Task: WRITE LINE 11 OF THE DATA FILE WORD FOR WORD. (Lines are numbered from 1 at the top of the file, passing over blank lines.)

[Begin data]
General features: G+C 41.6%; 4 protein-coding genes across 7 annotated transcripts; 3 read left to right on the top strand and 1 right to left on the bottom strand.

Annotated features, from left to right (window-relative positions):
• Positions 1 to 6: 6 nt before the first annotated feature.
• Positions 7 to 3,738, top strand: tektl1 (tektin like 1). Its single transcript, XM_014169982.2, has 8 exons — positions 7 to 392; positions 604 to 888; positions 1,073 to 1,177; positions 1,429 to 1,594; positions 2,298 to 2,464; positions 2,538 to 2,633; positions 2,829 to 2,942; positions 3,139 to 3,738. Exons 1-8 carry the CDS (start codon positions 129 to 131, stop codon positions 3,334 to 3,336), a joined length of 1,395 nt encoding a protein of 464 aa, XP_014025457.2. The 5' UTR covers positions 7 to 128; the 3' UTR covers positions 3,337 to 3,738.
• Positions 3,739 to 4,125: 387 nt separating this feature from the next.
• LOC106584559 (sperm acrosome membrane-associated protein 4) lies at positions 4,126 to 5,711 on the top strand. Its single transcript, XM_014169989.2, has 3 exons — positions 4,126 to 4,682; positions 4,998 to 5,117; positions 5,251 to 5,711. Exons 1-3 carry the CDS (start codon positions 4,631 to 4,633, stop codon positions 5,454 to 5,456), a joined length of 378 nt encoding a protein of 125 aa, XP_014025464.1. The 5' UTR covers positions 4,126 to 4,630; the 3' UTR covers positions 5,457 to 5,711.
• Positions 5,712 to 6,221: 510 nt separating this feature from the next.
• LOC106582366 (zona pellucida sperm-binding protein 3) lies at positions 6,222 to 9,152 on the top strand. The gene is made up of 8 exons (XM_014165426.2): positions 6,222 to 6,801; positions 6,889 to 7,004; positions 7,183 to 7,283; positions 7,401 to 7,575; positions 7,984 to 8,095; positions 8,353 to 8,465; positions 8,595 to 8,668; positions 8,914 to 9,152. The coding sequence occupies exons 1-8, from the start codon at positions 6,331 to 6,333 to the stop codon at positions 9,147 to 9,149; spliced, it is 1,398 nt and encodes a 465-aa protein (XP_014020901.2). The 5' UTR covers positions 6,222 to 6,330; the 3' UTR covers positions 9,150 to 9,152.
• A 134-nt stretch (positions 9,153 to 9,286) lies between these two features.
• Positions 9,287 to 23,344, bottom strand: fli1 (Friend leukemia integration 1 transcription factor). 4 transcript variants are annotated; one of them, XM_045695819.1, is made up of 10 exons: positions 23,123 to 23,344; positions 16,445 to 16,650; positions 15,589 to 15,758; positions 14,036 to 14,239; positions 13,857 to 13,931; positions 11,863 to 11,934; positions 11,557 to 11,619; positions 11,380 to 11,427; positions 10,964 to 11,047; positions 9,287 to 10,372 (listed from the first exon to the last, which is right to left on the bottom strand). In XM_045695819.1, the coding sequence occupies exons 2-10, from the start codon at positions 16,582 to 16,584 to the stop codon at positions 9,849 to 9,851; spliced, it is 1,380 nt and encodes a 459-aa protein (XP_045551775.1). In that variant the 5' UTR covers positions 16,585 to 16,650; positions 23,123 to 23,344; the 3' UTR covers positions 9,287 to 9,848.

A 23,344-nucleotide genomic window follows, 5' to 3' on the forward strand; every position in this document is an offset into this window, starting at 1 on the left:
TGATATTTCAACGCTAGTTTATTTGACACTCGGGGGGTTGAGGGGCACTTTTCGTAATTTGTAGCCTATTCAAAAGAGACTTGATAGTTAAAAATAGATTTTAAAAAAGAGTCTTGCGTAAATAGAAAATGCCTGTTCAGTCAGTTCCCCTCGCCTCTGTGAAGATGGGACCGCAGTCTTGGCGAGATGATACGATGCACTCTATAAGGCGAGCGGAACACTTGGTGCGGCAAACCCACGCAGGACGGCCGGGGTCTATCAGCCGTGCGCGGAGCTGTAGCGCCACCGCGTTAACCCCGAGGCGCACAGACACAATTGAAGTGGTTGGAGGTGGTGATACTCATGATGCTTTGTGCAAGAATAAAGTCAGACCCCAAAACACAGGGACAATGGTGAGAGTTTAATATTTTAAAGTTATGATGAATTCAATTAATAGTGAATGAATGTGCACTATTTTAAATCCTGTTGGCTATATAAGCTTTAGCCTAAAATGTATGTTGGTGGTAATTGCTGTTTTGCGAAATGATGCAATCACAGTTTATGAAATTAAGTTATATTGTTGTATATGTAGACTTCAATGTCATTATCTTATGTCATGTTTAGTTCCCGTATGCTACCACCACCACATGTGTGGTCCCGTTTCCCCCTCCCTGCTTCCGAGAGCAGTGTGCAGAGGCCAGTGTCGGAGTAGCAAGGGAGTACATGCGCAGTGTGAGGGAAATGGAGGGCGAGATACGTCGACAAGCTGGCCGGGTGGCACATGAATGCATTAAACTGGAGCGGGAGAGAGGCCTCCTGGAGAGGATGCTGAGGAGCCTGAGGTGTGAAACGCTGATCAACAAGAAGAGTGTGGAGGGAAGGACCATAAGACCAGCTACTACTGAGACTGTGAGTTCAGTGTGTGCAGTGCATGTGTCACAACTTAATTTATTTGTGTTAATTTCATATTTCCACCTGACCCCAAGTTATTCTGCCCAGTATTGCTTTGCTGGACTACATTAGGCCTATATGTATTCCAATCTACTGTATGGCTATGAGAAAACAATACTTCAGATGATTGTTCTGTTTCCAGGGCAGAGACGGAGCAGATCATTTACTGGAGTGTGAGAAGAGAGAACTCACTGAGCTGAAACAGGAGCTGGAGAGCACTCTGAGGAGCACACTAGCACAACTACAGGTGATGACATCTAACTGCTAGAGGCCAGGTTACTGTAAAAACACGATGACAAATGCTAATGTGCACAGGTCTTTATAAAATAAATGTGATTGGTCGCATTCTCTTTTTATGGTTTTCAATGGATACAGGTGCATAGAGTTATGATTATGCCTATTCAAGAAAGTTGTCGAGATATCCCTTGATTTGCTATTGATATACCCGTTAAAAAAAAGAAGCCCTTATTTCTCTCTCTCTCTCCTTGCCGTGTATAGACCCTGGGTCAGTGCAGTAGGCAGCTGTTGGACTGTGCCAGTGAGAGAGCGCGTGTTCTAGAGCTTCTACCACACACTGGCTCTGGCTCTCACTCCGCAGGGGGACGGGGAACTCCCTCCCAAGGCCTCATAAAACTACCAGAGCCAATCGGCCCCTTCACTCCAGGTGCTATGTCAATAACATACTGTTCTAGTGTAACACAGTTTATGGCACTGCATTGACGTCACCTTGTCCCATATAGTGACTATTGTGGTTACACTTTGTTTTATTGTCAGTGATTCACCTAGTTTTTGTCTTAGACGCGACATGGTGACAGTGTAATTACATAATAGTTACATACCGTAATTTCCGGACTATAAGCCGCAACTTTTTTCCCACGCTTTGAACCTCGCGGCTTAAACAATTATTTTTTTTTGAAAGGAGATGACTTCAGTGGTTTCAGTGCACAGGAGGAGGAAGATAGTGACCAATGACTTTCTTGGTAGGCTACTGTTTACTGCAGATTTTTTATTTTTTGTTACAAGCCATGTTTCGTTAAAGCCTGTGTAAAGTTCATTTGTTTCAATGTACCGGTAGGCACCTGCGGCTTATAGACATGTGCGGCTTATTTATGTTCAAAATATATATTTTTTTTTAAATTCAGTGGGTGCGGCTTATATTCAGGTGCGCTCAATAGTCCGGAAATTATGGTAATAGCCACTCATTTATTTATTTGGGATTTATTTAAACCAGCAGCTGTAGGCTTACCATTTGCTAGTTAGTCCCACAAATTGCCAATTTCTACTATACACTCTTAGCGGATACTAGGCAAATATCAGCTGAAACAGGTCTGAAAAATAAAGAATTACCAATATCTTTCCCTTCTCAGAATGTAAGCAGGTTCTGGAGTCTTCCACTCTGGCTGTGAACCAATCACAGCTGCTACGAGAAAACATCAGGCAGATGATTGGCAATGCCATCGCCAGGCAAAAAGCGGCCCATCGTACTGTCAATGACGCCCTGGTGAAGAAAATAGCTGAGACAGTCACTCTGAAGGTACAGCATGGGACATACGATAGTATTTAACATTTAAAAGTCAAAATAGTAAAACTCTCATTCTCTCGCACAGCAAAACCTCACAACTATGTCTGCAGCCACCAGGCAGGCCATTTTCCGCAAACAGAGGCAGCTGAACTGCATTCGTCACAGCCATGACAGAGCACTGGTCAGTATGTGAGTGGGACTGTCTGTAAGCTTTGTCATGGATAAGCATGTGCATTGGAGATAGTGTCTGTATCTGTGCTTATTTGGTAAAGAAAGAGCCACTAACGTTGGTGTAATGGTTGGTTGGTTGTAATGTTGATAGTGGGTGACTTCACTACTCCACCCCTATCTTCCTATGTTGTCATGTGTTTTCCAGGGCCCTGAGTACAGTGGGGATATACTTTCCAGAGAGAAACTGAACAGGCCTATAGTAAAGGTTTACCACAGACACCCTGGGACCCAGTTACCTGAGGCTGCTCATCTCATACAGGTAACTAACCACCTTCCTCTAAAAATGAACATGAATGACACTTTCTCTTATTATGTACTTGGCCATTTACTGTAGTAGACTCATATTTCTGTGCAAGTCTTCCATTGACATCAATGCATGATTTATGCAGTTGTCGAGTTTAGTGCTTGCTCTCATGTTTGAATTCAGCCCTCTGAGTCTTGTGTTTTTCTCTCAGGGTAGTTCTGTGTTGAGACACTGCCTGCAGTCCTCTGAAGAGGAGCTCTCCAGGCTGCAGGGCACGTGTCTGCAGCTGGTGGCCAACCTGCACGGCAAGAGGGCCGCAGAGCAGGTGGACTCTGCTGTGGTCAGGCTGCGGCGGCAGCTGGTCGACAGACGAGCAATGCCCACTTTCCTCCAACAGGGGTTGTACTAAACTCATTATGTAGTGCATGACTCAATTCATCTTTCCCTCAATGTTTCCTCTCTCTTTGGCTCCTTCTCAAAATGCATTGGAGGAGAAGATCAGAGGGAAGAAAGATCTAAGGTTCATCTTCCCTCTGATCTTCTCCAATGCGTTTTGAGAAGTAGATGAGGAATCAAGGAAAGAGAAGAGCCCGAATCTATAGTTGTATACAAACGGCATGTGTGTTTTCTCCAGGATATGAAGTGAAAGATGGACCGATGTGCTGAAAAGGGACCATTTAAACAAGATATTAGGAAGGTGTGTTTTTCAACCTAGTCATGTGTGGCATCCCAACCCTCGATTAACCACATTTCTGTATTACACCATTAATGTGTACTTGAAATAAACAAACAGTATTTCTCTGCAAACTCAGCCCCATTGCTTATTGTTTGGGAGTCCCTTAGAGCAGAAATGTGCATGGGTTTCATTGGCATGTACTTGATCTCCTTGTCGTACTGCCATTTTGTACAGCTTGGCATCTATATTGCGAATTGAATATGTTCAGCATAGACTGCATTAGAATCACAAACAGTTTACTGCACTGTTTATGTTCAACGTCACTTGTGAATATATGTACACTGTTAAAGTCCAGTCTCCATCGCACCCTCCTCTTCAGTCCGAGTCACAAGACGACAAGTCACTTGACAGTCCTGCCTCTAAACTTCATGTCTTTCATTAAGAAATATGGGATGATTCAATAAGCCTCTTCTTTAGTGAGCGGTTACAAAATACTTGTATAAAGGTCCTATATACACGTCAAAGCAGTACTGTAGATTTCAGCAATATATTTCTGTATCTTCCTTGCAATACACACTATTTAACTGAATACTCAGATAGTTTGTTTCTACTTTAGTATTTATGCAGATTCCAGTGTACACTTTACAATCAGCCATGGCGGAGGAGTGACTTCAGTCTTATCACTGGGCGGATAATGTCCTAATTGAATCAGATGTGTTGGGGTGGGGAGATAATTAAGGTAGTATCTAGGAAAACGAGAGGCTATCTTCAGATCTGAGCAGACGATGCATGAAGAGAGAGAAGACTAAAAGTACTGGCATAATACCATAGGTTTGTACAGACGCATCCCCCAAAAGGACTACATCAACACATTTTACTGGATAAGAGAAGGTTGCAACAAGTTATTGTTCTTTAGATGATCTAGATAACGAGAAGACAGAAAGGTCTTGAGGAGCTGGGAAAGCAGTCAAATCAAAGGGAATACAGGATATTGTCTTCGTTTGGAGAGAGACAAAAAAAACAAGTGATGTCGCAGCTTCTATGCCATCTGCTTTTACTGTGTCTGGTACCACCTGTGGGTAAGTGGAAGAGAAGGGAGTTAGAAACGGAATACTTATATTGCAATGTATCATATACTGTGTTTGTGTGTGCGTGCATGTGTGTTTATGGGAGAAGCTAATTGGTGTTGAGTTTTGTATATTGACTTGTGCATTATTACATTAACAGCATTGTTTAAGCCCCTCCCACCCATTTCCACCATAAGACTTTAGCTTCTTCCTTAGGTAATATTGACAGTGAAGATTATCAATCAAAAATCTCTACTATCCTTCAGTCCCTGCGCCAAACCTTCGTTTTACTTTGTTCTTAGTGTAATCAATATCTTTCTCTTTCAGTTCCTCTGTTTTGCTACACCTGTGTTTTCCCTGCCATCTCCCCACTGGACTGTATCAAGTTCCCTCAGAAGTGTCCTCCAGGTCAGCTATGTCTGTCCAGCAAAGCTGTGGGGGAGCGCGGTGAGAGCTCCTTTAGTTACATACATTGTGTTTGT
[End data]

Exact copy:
A 23,344-nucleotide genomic window follows, 5' to 3' on the forward strand; every position in this document is an offset into this window, starting at 1 on the left: